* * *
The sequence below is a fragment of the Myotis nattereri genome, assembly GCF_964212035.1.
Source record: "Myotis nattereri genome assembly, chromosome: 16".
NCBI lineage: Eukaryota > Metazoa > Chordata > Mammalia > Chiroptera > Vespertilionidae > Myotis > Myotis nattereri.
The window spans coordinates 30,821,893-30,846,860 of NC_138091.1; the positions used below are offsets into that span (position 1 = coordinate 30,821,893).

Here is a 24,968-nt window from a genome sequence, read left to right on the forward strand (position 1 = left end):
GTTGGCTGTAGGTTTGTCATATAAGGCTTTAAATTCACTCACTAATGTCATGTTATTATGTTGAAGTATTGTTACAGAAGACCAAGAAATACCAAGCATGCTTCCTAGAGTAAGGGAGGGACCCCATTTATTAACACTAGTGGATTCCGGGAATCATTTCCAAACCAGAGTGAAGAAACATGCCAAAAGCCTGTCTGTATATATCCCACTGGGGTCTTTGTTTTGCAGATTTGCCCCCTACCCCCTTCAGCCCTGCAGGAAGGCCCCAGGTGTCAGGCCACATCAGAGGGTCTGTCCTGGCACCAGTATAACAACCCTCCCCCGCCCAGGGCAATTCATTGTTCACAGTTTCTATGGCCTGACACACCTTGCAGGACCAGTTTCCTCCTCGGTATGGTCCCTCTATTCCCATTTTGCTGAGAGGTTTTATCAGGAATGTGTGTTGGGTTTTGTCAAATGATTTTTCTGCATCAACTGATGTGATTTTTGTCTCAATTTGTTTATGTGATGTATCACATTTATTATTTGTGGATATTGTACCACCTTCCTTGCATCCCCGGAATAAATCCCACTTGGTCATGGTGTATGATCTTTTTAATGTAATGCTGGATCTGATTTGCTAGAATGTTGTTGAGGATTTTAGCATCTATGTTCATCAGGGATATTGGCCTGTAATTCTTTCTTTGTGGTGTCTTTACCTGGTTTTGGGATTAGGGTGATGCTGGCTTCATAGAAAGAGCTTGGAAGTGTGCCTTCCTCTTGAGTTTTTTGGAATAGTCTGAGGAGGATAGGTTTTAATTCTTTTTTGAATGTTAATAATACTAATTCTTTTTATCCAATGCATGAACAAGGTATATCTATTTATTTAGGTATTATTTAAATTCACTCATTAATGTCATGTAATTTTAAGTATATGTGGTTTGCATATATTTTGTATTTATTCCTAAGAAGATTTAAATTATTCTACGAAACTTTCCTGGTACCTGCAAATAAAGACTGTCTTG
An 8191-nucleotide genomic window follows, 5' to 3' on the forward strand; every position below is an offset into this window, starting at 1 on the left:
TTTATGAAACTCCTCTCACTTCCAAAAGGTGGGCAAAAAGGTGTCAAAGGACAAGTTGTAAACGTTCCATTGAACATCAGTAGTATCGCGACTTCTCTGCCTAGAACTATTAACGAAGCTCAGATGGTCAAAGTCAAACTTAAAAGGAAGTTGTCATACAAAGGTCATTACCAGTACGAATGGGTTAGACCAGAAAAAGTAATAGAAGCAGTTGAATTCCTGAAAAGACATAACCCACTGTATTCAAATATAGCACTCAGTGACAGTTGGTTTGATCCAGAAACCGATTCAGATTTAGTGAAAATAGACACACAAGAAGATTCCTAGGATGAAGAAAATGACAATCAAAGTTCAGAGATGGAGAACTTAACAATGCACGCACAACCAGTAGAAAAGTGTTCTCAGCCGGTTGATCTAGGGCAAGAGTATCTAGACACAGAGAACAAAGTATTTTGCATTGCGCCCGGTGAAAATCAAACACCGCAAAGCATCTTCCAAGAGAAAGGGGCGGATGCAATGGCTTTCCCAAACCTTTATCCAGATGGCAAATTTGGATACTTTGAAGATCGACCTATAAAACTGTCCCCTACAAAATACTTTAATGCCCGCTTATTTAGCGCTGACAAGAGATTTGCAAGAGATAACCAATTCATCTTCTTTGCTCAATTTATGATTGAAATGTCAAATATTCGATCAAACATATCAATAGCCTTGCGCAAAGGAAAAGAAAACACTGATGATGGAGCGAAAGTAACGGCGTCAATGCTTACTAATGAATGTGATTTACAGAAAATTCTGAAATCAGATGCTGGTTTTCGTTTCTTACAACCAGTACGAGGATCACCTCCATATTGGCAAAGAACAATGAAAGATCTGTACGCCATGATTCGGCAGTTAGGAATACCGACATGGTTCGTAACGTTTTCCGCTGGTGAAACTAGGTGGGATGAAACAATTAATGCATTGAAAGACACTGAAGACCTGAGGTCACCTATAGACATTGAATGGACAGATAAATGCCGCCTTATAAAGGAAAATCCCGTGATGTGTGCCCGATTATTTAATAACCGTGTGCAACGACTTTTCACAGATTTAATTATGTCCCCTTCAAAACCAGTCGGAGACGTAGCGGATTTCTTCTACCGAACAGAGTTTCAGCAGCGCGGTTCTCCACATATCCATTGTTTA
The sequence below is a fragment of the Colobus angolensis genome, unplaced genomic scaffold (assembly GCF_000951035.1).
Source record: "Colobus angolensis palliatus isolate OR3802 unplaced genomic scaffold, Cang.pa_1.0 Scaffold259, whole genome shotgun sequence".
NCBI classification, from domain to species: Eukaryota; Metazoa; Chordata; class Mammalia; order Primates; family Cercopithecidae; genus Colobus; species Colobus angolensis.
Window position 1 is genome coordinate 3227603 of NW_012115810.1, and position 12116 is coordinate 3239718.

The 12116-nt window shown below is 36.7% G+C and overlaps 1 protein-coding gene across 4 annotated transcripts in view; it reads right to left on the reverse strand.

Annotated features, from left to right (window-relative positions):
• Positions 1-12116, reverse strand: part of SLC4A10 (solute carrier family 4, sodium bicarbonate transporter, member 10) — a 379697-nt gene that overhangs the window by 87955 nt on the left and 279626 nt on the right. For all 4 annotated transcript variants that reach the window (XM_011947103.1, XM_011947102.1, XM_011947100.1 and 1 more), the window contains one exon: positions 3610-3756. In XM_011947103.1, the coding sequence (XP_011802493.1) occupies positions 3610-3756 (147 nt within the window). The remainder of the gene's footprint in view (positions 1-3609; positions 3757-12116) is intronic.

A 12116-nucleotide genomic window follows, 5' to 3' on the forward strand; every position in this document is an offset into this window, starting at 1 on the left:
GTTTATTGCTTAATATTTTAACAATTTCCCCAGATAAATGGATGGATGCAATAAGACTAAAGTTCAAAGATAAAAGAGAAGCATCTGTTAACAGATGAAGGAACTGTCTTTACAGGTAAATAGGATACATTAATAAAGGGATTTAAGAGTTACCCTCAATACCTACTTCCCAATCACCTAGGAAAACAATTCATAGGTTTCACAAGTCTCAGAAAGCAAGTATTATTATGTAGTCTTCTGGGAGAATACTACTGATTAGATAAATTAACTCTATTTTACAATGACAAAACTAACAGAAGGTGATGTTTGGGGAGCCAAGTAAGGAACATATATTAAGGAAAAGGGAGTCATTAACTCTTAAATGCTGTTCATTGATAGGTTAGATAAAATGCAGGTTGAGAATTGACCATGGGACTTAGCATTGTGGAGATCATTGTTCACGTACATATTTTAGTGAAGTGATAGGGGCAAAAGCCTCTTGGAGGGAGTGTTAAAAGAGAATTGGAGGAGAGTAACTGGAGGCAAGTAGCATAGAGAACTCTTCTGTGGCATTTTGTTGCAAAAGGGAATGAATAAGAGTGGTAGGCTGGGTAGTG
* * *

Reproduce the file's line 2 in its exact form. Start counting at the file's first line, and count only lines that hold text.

Source record: "Myotis nattereri genome assembly, chromosome: 16".